Further reading: Home Is Where the Corpse Is by Jeffrey Marks, and Who Was That Lady? Craig Rice: The Queen of Screwball Mystery by Jeffrey Marks (Delphi Books, 2001).

Mike Grost on Craig Rice Within the mystery field, Jacques Futrelle, Ellery Queen and Craig Rice form a trinity of surrealistic authors. These mystery writers emphasized constantly surprising twists of plot, characters and events that startled readers by their sheer strangeness. Despite all of this strangeness, everything in their books is logically self consistent. Each bit of plot is carefully constructed to lead logically, within its own terms, on to the next. Although the plots are continually strange, they are the diametric opposite of free form whimsy. (Read more at A Guide to Classic Mystery and Detection).


(Facsimile Dust Jacket, Simon and Schuster Inner Sanctum Mystery (USA), 1944)

From Wikipedia: Home Sweet Homicide is a 1944 comedic mystery novel written by American author Craig Rice, following the story of three young siblings as they investigate a murder in their neighborhood. The novel was adapted into a film of the same name in 1946.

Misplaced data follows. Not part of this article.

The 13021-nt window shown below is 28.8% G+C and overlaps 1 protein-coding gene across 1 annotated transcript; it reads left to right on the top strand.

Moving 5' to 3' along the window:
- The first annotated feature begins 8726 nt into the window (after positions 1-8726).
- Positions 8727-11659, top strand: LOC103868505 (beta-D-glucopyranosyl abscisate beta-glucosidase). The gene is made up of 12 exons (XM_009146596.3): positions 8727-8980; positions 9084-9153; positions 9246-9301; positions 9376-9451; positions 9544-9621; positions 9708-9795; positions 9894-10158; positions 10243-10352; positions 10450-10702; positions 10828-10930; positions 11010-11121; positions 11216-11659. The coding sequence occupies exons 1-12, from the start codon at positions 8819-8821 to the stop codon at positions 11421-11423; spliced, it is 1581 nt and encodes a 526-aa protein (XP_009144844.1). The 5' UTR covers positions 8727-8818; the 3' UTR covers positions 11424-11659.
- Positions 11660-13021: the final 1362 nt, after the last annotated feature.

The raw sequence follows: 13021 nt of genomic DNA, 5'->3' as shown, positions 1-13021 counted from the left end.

When your mom’s a mystery writer, a talent for detection is only natural. So when the three children of prolific whodunit author Marion Carstairs become material witnesses in a neighborhood murder, they launch their own investigation. And why not? They know everything about baffling mysteries from reading their mother’s books, the publicity could do wonders for her sales, and then she and a handsome detective could fall in love. It’s too perfect for words.
Marion’s too busy wrapping up the loose ends of her latest book for the inconvenience of a real crime. But what’s surfacing in the shadows of the house next door is not quite as predictable as fiction: accusations of racketeering, kidnapping and blackmail; a slain stripper; a grieving but slippery husband; a wily French artist; a panicky movie star; and a cop who’s working Marion’s last nerve. If the kids are game, Marion decides she is too—in between chapters, at least. Besides, this whole dangerous bloody mess could turn out to be a source of inspiration!